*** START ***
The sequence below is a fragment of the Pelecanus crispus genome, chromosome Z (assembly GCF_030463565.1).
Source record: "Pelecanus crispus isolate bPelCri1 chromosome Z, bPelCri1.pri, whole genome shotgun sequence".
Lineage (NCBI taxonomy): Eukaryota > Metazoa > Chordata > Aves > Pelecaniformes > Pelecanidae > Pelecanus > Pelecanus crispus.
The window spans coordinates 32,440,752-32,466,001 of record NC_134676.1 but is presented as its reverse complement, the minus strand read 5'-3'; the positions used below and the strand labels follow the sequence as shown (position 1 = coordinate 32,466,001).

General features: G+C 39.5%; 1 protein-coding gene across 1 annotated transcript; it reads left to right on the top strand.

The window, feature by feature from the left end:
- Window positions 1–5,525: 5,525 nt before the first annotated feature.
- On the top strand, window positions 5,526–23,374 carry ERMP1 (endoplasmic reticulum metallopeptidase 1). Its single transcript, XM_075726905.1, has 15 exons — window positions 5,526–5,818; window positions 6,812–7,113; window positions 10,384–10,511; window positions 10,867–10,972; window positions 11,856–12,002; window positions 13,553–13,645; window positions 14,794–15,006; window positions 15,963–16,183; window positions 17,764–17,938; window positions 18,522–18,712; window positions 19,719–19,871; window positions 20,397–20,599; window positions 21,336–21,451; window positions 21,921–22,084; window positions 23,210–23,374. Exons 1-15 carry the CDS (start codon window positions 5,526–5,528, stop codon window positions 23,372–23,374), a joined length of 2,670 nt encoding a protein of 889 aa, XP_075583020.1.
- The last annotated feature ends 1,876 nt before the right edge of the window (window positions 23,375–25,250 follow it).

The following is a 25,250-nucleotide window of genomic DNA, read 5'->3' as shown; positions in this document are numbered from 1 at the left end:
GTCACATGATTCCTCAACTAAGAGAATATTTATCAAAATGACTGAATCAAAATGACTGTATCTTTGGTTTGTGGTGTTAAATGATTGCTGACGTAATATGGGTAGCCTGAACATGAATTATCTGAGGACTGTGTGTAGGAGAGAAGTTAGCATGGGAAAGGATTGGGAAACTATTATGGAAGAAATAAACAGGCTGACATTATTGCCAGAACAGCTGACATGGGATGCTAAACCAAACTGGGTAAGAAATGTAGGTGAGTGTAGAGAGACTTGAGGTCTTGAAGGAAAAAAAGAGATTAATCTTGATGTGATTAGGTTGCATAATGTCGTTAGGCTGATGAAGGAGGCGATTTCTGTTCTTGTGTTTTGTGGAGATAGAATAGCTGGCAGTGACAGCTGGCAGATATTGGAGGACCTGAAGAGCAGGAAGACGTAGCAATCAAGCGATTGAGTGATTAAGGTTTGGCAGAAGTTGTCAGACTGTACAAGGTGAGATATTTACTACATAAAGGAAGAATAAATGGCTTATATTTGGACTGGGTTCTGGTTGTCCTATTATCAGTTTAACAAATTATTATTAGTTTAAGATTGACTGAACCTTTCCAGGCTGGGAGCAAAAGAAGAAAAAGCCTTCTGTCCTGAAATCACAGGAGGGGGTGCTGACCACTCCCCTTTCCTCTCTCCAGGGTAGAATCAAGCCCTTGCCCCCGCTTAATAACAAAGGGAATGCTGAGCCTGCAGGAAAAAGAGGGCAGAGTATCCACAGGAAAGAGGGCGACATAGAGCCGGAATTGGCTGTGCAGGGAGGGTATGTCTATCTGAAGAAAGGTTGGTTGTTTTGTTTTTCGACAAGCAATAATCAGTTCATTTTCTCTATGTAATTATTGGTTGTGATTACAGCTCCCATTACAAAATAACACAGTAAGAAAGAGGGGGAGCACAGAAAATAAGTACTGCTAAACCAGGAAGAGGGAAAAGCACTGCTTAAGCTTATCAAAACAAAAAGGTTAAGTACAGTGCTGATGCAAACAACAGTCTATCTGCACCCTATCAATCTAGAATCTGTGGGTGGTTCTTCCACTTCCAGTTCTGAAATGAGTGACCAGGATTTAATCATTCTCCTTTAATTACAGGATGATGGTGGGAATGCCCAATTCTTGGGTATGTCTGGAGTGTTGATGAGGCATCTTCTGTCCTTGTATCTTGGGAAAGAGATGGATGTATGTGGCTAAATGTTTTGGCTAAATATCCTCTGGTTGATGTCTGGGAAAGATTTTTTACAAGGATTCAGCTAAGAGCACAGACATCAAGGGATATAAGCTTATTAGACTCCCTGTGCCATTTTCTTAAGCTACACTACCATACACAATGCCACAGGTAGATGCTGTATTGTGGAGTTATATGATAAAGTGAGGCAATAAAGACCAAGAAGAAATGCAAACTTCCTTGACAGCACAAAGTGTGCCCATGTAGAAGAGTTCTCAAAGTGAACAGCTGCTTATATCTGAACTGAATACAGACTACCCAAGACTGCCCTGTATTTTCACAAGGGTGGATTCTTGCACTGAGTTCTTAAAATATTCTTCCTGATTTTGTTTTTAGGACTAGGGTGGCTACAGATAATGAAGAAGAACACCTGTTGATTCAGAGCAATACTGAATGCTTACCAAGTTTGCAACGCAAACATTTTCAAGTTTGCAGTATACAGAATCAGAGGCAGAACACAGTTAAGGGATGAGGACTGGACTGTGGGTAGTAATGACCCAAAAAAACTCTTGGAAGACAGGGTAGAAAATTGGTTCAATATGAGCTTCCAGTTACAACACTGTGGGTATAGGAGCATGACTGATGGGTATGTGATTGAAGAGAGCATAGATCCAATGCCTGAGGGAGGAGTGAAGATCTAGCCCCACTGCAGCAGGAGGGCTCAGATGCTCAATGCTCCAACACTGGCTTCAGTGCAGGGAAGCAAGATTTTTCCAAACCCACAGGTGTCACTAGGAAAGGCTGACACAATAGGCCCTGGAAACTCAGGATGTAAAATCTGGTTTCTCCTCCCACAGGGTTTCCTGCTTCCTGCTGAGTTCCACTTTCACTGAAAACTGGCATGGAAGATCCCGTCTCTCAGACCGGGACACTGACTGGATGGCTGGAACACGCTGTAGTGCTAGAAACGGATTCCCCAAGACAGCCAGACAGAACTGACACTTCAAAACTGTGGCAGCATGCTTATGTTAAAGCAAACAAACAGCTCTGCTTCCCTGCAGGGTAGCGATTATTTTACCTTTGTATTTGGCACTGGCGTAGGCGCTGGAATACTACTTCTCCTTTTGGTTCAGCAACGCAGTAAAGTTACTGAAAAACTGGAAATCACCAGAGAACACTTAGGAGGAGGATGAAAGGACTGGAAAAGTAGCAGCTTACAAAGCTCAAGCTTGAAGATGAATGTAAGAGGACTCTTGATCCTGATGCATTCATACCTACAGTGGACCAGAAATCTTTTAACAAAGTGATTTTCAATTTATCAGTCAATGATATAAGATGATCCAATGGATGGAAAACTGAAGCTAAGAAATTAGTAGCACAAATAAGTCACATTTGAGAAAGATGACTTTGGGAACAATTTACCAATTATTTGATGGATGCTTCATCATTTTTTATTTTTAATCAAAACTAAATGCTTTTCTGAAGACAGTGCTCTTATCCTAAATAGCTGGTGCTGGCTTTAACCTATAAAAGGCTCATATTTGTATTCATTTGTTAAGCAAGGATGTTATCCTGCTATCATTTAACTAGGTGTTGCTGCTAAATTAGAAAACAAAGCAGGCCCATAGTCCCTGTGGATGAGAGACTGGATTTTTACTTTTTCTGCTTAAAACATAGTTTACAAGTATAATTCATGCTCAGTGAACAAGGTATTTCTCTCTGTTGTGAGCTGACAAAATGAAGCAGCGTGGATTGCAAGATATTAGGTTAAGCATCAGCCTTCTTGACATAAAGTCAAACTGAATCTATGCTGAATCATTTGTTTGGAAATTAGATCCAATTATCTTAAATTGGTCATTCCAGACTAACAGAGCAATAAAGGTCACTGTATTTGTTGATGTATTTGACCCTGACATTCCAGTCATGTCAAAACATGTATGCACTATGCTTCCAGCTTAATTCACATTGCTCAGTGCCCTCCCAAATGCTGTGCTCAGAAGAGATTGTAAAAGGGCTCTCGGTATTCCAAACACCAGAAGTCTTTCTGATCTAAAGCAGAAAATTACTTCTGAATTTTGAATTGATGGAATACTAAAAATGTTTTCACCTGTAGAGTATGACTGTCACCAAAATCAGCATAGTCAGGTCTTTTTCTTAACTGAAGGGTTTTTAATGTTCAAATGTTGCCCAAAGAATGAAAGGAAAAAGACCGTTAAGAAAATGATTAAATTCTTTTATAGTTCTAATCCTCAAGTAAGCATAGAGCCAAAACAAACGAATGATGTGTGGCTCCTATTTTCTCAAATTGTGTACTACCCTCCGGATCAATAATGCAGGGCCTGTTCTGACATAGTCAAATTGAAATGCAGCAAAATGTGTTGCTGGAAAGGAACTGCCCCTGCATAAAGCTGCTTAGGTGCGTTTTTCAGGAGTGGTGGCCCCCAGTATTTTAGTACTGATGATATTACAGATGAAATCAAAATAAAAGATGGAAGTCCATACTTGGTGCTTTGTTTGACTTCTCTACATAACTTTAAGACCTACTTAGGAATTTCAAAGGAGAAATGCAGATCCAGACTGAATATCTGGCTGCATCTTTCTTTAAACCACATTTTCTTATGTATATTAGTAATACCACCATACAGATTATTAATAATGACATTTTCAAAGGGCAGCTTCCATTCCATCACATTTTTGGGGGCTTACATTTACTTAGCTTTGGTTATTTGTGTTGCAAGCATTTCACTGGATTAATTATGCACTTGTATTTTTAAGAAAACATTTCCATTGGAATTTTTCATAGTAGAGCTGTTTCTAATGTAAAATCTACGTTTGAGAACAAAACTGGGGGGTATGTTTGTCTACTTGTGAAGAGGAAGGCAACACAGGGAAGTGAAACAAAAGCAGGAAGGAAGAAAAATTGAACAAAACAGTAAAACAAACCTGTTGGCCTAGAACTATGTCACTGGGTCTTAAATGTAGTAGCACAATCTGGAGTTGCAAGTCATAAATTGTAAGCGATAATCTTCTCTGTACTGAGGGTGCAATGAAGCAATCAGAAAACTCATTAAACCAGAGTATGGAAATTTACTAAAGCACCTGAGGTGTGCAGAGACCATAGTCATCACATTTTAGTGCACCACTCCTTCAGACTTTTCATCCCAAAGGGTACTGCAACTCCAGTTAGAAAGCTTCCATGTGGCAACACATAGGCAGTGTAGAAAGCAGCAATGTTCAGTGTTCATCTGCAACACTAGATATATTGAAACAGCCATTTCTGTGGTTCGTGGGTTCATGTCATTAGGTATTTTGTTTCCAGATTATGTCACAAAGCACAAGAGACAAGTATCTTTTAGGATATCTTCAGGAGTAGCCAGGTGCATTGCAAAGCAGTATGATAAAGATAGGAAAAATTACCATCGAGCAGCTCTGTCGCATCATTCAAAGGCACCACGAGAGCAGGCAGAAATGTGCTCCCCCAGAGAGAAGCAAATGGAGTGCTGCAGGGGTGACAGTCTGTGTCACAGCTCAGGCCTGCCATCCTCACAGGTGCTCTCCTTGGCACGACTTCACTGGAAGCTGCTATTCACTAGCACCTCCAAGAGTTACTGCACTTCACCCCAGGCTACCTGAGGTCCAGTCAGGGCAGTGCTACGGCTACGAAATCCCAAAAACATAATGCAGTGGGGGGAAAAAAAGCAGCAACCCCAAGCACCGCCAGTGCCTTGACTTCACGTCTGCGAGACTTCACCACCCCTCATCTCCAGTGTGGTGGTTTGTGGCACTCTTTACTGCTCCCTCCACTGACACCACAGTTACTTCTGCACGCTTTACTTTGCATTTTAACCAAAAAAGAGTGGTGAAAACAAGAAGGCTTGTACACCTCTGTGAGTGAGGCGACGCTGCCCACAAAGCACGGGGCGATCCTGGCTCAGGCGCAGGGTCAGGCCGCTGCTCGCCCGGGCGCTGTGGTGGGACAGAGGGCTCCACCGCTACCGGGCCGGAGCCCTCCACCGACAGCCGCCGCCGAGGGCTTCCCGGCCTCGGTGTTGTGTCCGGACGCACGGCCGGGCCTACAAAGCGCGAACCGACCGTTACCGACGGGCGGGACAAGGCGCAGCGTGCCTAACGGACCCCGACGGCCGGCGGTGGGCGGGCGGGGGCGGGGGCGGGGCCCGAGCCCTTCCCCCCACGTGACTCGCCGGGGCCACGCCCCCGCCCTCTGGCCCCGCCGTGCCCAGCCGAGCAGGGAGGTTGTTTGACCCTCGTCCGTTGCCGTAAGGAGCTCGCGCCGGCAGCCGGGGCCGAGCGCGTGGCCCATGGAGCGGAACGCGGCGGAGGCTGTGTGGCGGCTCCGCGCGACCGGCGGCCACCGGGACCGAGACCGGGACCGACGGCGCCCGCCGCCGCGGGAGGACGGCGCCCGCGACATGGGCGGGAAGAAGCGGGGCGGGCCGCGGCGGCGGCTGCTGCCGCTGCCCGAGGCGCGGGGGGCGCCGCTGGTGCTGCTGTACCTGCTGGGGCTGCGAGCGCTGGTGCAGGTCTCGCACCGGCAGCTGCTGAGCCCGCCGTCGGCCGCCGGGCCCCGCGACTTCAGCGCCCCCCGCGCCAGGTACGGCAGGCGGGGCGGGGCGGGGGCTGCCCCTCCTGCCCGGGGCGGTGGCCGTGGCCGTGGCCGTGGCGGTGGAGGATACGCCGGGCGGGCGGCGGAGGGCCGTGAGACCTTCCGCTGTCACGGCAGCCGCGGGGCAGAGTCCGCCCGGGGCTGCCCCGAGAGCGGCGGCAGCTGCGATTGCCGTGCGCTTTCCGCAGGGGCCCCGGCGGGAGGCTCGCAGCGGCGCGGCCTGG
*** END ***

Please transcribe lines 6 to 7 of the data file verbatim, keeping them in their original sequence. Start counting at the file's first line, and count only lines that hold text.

The window, feature by feature from the left end:
- Window positions 1–5,525: 5,525 nt before the first annotated feature.